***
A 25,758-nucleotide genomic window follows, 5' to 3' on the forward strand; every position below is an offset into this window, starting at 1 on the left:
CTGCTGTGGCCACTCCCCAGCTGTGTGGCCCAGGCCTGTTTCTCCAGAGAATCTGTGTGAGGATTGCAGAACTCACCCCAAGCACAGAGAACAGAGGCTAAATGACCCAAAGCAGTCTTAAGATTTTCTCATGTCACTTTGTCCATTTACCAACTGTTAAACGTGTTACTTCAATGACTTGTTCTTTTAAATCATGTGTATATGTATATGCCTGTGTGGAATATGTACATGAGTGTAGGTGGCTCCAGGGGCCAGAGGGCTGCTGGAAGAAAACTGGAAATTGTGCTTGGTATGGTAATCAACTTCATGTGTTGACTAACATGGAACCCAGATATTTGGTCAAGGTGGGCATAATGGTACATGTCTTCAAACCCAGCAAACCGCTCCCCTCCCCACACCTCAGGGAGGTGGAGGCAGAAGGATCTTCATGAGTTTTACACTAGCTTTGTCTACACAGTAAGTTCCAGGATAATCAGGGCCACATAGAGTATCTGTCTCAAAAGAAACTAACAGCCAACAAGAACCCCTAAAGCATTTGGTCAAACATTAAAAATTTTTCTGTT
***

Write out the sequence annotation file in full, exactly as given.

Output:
A 25,758-nucleotide genomic window follows, 5' to 3' on the forward strand; every position below is an offset into this window, starting at 1 on the left:
CTGCTGTGGCCACTCCCCAGCTGTGTGGCCCAGGCCTGTTTCTCCAGAGAATCTGTGTGAGGATTGCAGAACTCACCCCAAGCACAGAGAACAGAGGCTAAATGACCCAAAGCAGTCTTAAGATTTTCTCATGTCACTTTGTCCATTTACCAACTGTTAAACGTGTTACTTCAATGACTTGTTCTTTTAAATCATGTGTATATGTATATGCCTGTGTGGAATATGTACATGAGTGTAGGTGGCTCCAGGGGCCAGAGGGCTGCTGGAAGAAAACTGGAAATTGTGCTTGGTATGGTAATCAACTTCATGTGTTGACTAACATGGAACCCAGATATTTGGTCAAGGTGGGCATAATGGTACATGTCTTCAAACCCAGCAAACCGCTCCCCTCCCCACACCTCAGGGAGGTGGAGGCAGAAGGATCTTCATGAGTTTTACACTAGCTTTGTCTACACAGTAAGTTCCAGGATAATCAGGGCCACATAGAGTATCTGTCTCAAAAGAAACTAACAGCCAACAAGAACCCCTAAAGCATTTGGTCAAACATTAAAAATTTTTCTGTT